A new source of Mass. political coverage

Did you know that Republican congressional candidate Nathan Bech wants U.S. Rep. John Olver to save the planet by not sending mail to constituents who don’t want it? Or that Watertown councilor Jonathan Hecht is running hard for a state rep’s seat? Or that former Ted Kennedy aide Melody Barnes has signed on with Barack Obama’s presidential campaign?

These are just a few of the tidbits you can glean at PolitickerMA.com, which slipped quietly into view in mid-June. The goal of the Politicker project is to provide intensive coverage of state and local politics, combining original reporting with blogging on what other media outlets are saying.

I mentioned Politicker earlier this year when James Pindell, who blogged the New Hampshire primary for Boston.com, left to become the national managing editor. So far, Politicker has set up shop in about 15 states, according to the list under “PolitickerMA Partners.” The goal is to launch a Politicker site in all 50 states.

In an instant-message conversation with my Reinventing the News students this past spring, Pindell said Politicker’s revenue base will likely be issue-oriented ads aimed at the political and public-policy community in Massachusetts. Smart move. It doesn’t strike me that anyone is going to read Politicker other than serious political junkies. The mass media are giving way to many little niches, and Politicker aims to occupy one of those niches.

Politicker reminds me of a slicker PoliticsNH.com, which Pindell ran during the 2004 primary season, and which no longer exists. (Politicker appears to have acquired the name, as it now forwards to PolitickerNH.com.) Pindell’s earlier project became briefly famous for sponsoring a contest to find a wife for Dennis Kucinich, who was then single. It was great fun, though Elizabeth Harper, the woman whom the congressman later married, was not one of the contestants.

Another similarity to PoliticsNH is the presence of an anonymous columnist. At PolitickerMA, the nom de opinion is “Wally Edge.” In a story in the New York Times back in February, Politicker founder Robert Sommer (who’s also publisher of the New York Observer) described the undercover columnists who are being turned loose in each state as “the secret sauce,” and could include lobbyists, political consultants and former officeholders. Edge’s views seem benign enough so far, but I’m skeptical about this innovation. I’d rather such insiders be identified so we know their associations and potential conflicts.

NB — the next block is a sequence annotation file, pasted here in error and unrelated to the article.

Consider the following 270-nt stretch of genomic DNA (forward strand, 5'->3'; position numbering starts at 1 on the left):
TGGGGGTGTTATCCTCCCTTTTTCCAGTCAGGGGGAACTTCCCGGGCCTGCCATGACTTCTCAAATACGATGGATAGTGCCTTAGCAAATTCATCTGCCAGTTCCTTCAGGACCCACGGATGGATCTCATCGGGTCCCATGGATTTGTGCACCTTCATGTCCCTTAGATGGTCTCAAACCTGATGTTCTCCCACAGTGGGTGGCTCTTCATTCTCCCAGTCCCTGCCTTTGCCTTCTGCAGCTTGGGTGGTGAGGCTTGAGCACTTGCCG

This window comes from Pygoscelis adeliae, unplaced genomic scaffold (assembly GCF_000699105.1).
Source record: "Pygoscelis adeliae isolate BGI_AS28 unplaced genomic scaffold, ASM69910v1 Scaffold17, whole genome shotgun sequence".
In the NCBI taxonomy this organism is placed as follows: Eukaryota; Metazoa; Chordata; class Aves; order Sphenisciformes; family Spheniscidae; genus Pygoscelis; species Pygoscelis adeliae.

PolitickerMA’s staff reporter is Jeremy Jacobs, a recent graduate of the Columbia School of Journalism who has worked for The Hill, among other places.

An early fan of PolitickerMA is Bay Windows editor Laura Kiritsy, who writes that the site “has already provided me with hours of late-night, on-deadline procrastinating thrills.” Kiritsy especially likes the lists of best and worst Massachusetts campaigns, which are pretty amusing.

Oddly enough, there are no RSS feeds [correction below] at PolitickerMA, though you can sign up for a daily e-mail.

As the news-media landscape morphs into something totally new, PolitickerMA is the sort of project that’s worth keeping a close eye on.

Neither the Boston Globe nor the Boston Herald provides the kind of small-bore coverage that is Politicker’s purview, especially as they shrink their staffs.

State House News Service does a good job of covering the Legislature, but it charges high subscription fees and is aimed mostly at media and political professionals.

Blue Mass Group rounds a lot of political news, but it’s partisan and almost wholly dependent on what its members can find in other media.

Politicker is exciting because it suggests a possible way out of the morass in which journalism finds itself these days. If it succeeds, it will occupy a sweet spot between full-service news organizations, which are shrinking, and citizen journalism, which is important but which does not meet the need for a reliable, edited news report.

And it gives young journalists who wish to cover politics some reason to hope that they’ll be able to make a living at it.

Correction: Robert David Sullivan has found an RSS feed. I was deceived by the lack of an RSS symbol in Firefox.


Gmail aliases

As I vowed, I’ve started experimenting with different mail systems. Right now I’m playing with Apple Mail, Gmail and IMAP. Unfortunately, I’ve found that when I send a message using my Northeastern address, the receiver still has my Gmail address sprinkled throughout the header, since I’m using the Gmail SMTP server. So there’s still a good chance that some of my intended recipients will see my messages as spam. Hmmm.

Beating the press

I’ll be doing my semi-regular turn on “Beat the Press” today at 7 p.m. (WGBH-TV, Channel 2). Among our topics, not surprisingly, is the Time magazine report on the alleged Gloucester “pregnancy pact.”

In Gloucester, a murky clarification

Gloucester High School principal Joseph Sullivan deserves a lot of credit for (more or less) standing by his words and standing up to Mayor Carolyn Kirk. But his statement, published yesterday in the Gloucester Daily Times, clarifies nothing, and leaves the story exactly where it stood on March 7, when the local paper first reported Sullivan’s concern that some of his students were getting pregnant deliberately.

Of course, that hasn’t stopped the media from wrongly proclaiming that Sullivan is confirming a story in Time magazine, which reported last week and in a follow-up that the principal had revealed the existence of a “pregnancy pact.” As we all know, Time reporter Kathleen Kingsbury wrote that seven or eight young women had agreed ahead of time to get pregnant and raise their babies together. That very specific allegation is what set of a media feeding frenzy. And Sullivan, in his statement, doesn’t address it.

Let’s deal with Sullivan’s statement first. Here is the heart of it, as he describes the interview Kingsbury conducted with him:

Her direct question to me was whether I thought the distribution of birth control prescriptions or prophylactic devices at the Health Center would have prevented the spike in the number of pregnancies that have been reported this year. I told her “no” because my sources had informed me that a significant number of the pregnancies, especially among the younger students, were the result of deliberate and intentional behavior….

I honestly do not remember specifically using the word “pact” in my meeting with the Time magazine reporter, but I do specifically remember telling Ms. Kingsbury that my understanding was that a number of the pregnancies were intentional and that the students within this group were friendly with each other….